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VOL. 133 | NO. 163 | Friday, August 17, 2018

11 of 30 Suburban Races in November Decided at Filing Deadline

By Bill Dries

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The ballot for the Nov. 6 municipal elections in five of the six suburban towns and cities in Shelby County are almost set with Thursday's filing deadline for candidates. (Daily News/File)

Of the 30 elected positions on the Nov. 6 ballot in five of the six suburban towns and cities in Shelby County, 11 were decided at the noon, Thursday, Aug. 16, deadline for candidates to file their qualifying petitions.

The municipal races in Bartlett, Collierville, Germantown, Lakeland and Millington are for seats on boards of alderman, a city commission and school boards as well as contested elections for mayor in Bartlett, Germantown and Lakeland.

Here is what the ballot looked like in each of the towns and cities at the filing deadline:


Bartlett Mayor Keith McDonald, seeking his fifth term as mayor, faces challenger John Lackey on the November ballot.

The two school board races on the ballot were decided at the Thursday deadline with Position two incumbent Erin Elliott Berry and Position three incumbent Bryan Woodruff winning re-election by running unopposed on the November ballot.

Incumbent Position 2 alderman Emily Elliott faces a challenge from Mitch Arnold. Incumbent aldermen W.C. “Bubba” Pleasant and David Parsons were effectively re-elected at the filing deadline since they were unopposed.


Alderman Billy Patton and was effectively re-elected at the deadline with no opposition.

Alderman and vice mayor Maureen Fraser faces a challenge from former Collierville firefighter William Boone.

Alderman Tom Allen is being challenged by Gregory D. Cotton, an attorney.

Collierville school board member Wanda Chism has no opposition and returns for another four-year term.

Two contenders had filed at the deadline for the open Position 4 school board seat being vacated by Cathy Messerly.

The contenders are Frank Warren, a Realtor and Eelco Van Wijk who works at FedEx.


All five positions on the ballot in the Germantown municipal elections are contested.

Incumbent mayor Mike Palazzolo is being challenged by outgoing alderman John Barzizza in what is already an ongoing political tug-of-war about the pursuit of economic development in Germantown and the impact of that development on the city’s image as a bedroom community.

Retired U.S. Marshal Scott Sanders and Brian D. White, owner of a financial management company, are running for Barzizza’s seat as alderman.

Alderman and vice mayor Mary Anne Gibson is being challenged by Jeff Brown, an anesthesiologist.

School board chairwoman Betsy Landers is being challenged for re-election by Brian Curry, a technical operations advisor at FedEx.

And Robyn Rey Rudisill, a teacher, faces Angela Griffith for the Position 4 school board seat currently held by Lisa Parker, who is not seeking re-election.


Incumbent mayor Wyatt Bunker is being challenged by Michael Cunningham, a projects planner at FedEx. The race, like the Germantown mayor’s race, is also about suburban economic development, in this case the building of a new middle school to go with Lakeland’s existing elementary school when the city created its own school system and plans for a high school.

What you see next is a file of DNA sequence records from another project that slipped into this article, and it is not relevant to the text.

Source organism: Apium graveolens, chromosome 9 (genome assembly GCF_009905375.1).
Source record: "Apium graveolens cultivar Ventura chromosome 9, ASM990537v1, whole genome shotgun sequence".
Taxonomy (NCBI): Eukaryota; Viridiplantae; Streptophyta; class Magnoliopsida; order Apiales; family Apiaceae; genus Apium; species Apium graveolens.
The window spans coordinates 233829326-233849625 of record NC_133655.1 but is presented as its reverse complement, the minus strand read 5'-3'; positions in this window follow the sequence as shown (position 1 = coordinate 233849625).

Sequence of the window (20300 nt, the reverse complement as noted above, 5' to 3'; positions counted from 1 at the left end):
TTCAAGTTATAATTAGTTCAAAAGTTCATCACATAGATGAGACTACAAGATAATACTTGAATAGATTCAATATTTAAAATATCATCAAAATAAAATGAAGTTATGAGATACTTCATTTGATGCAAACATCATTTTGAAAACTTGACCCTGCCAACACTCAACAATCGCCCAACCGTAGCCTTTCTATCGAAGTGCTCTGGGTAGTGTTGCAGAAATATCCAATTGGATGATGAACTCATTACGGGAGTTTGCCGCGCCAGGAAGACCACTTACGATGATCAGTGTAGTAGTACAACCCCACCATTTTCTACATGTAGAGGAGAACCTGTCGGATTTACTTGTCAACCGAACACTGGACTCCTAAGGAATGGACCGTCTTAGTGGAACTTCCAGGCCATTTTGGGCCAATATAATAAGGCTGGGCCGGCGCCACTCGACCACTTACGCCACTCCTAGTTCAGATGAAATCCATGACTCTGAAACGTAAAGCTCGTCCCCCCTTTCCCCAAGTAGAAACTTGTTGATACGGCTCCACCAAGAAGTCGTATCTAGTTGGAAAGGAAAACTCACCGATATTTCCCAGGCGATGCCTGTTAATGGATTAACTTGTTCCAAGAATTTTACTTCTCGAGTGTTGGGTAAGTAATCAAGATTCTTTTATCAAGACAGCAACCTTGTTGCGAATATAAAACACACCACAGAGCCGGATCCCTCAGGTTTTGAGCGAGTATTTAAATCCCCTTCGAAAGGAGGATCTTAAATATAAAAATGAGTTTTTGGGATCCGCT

Lakeland voters fill two positions on the city commission and three on the school board by voting multiple times from a single list of contenders in each race.

Incumbent commissioner Clark Plunk is among the five contenders in the commission race. Alderman Matt Wright is not seeking a full term on the commission, which is the second position to be decided by voters this year. The other four contenders are Michele Dial, an assistant principal at Bartlett High School; Jeremy Clayton Burnett, an assistant professor at Southwest Tennessee Community College; Michael Green, a Memphis firefighter and Richard A. Gonzales Jr.

Incumbent school board chairman Kevin Floyd is among the four school board contenders along with incumbent board member Laura Harrison. They are joined in the race by Deborah Michelle Thomas, a former teacher and education consultant, Zachary Coleman and Phillip Childs, a car salesman.

Incumbent school board member Kelley Hale is not seeking re-election.


Incumbent alderman Frankie Dakin’s decision not to seek re-election was the only last-minute development on the November suburban ballots. He had pulled a qualifying petition in May. That leaves political consultant Jon Crisp as the only contender in the race for position 3. And it settles the only potentially contested race of the four alderman positions on the ballot.

Incumbent aldermen Bethany K. Huffman, Al Bell and Larry Dagen each drew no opposition to effectively win re-election at Thursday’s deadline.

Incumbent school board member Cecilia “C.J.” Haley is being challenged by Marion D. Evans.

And board member Larry Jackson has a challenge from Austin Brewer.

Incumbent school board member Barbara Halliburton is being challenged by former school board member Donald K. Holsinger.

The fourth school board position on the ballot in Millington found incumbent Cody Childress unopposed.

All of those who filed their petitions by the noon Thursday deadline have a week to withdraw if they wish before the Election Commission sets the municipal ballots. The November ballot also features state and federal general elections topped by statewide races for Tennessee Governor and U.S. Senate.

Early voting in advance of the Nov. 6 election day is Oct. 17-Nov. 1.

PROPERTY SALES 91 293 13,051
MORTGAGES 58 168 8,171
BUILDING PERMITS 99 744 30,678
BANKRUPTCIES 34 156 6,220